Management of Eastern Quebec Stream Crossings Facing Hydro-sedimentary Problems in a Changing Climate
- Université du Québec à Rimouski (UQAR)
Sainte-Anne Room
Session J: Technical Aspects of Climate Change Adaptation
Road infrastructures management is confronted with several problems related to stream dynamics - erosion of the bed and banks, obstruction of water crossings by sediments or woody debris, as well as flooding of road surfaces. Climate change is likely to exacerbate these processes by changing liquid and solid flows. In addition, climate change adds to other factors that trigger change, such as the recovery of sediment flows following the end of timber driving practices and the adoption of an environmental policy limiting the systematic cleaning of streams. A project conducted jointly with the Ministère des Transports du Québec (MTMDET) led to the study of several rivers in Eastern Quebec where the management of water crossings is confronted with challenges posed by the evolution of hydro-sedimentary dynamics (rivers: Ouelle, Marsoui, Anse-Pleureuse and Matane; streams: Kilmore and d’Argent). This presentation shows a selection of case studies as well as methodological tools for the analysis and the identification of sustainable solutions.
15:55 - 16:20
Two concurrent sessions
Session I: Ambassadeur Room
Session J: Sainte-Anne Room
Session I: Land & Development Planning and Ecological Connectivity
Session J: Technical Aspects of Climate Change Adaptation
15:55 - 16:20 Session I
Planning for Wildlife Connectivity in Vermont Land Use
- Vermont Fish & Wildlife
Ambassadeur Room
Session I: Land & Development Planning and Ecological Connectivity
In this session, participants will see several case studies in municipal land use planning for habitat connectivity. With the vast majority of Vermont land in private ownership and land use planning and regulatory authority given to the individual towns, it is critically important to include forest blocks and wildlife connectivity in the town planning process as a tool in building climate resilience. We’ll explore one location where investment in transportation infrastructure to facilitate wildlife movement was rendered meaningless by adjacent development and a different case where a regulatory “Overlay District” was established to protect an important connection. The town planning process is inherently local while understanding of the need for habitat connectivity requires a larger scale and context. We’ll explore the use of BioFinder, an online mapping tool, in providing this regional context and prioritization in Vermont’s municipal land use planning process. Each town that includes land use protections for wildlife connectivity and the network of connected forest and associated wildlife road crossings is taking tangible steps toward climate resilience.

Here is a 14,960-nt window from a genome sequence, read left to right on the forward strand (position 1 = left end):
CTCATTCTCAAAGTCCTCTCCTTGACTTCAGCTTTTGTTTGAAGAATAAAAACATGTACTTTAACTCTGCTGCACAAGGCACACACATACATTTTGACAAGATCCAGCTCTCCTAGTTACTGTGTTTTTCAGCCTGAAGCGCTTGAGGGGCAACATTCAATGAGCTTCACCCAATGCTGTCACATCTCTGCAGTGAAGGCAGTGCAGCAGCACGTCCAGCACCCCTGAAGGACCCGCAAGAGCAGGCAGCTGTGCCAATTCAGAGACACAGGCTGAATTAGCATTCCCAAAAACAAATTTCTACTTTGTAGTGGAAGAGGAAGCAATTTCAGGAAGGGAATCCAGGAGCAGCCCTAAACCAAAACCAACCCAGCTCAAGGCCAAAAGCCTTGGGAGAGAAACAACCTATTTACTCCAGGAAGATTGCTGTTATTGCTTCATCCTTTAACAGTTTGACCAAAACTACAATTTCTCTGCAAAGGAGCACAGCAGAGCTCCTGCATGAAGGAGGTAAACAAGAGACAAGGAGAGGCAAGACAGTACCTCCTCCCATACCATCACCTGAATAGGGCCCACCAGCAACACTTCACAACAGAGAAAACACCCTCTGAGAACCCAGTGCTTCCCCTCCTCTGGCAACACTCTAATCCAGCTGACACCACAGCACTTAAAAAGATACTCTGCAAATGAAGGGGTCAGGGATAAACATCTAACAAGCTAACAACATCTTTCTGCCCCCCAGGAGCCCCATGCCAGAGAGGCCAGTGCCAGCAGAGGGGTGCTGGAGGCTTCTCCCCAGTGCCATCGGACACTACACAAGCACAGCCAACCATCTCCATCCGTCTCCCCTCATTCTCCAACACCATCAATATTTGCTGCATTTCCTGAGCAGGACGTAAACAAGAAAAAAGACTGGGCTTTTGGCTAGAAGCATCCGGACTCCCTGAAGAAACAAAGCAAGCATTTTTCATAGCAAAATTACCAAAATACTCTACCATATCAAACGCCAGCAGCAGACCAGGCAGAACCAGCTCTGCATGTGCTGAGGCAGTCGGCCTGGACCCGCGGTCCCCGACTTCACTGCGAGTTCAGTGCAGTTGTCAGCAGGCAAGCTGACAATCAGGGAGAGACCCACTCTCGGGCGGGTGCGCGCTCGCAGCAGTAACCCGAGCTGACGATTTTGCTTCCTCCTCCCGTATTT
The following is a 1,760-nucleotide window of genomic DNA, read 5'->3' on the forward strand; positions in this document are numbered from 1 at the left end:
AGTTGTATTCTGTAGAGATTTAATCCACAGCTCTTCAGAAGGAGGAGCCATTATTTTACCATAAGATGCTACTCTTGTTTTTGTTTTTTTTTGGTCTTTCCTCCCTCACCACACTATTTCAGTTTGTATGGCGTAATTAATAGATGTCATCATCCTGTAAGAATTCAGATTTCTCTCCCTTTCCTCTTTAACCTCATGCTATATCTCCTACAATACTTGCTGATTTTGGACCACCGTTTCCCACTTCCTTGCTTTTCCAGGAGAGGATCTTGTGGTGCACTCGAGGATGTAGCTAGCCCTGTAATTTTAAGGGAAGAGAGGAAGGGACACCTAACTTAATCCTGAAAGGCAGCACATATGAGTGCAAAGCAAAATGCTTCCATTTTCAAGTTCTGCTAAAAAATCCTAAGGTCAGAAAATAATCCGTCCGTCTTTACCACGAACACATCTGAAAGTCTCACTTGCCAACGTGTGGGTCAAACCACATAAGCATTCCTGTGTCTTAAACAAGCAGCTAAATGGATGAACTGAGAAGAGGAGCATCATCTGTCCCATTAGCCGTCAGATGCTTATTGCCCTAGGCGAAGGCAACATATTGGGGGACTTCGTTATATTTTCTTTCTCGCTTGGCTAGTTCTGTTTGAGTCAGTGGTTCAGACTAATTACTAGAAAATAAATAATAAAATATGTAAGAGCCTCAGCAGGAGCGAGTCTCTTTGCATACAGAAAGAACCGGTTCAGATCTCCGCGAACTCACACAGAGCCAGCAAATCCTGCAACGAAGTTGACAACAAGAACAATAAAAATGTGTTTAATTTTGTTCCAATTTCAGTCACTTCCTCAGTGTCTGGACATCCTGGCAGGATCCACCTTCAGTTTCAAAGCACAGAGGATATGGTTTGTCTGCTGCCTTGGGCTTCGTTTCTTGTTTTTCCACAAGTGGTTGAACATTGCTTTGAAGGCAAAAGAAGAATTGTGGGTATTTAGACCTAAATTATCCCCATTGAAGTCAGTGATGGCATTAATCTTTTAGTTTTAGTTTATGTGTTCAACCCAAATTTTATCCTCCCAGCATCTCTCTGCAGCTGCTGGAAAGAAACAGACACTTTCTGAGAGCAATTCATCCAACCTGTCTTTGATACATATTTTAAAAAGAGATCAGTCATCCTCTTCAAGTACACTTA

15:55 - 16:20 Session J
Using Living Shorelines to Reduce Erosion and Improve the Ecology on Coastal Slopes
- Helping Nature Heal Inc.
Sainte-Anne Room
Session J: Technical Aspects of Climate Change Adaptation
The coastal environment faces unique erosion challenges especially in the context of climate change and sea level rise. The proliferation of hard structures along the shoreline to defend against erosion has produced its own social and environmental challenges. This presentation explores nature-based options for reducing erosion damage on coastal slopes. Specific Living Shoreline techniques that can be used alone or in combination with traditional armouring will be discussed. The techniques that will be discussed have multiple benefits such as buffering wind and wave activity, addressing issues of road runoff, creating habitat, and increasing the biological diversity of coastal roadside slopes. Results of new Canadian research into the effectiveness of these techniques for erosion reduction as well as examples of successful projects from the Maritime Provinces will be presented.
16:20 - 16:45
Two concurrent sessions
Session I: Ambassadeur Room
Session J: Sainte-Anne Room
Session I: Land & Development Planning and Ecological Connectivity
Session J: Technical Aspects of Climate Change Adaptation
16:20 - 16:45 Session I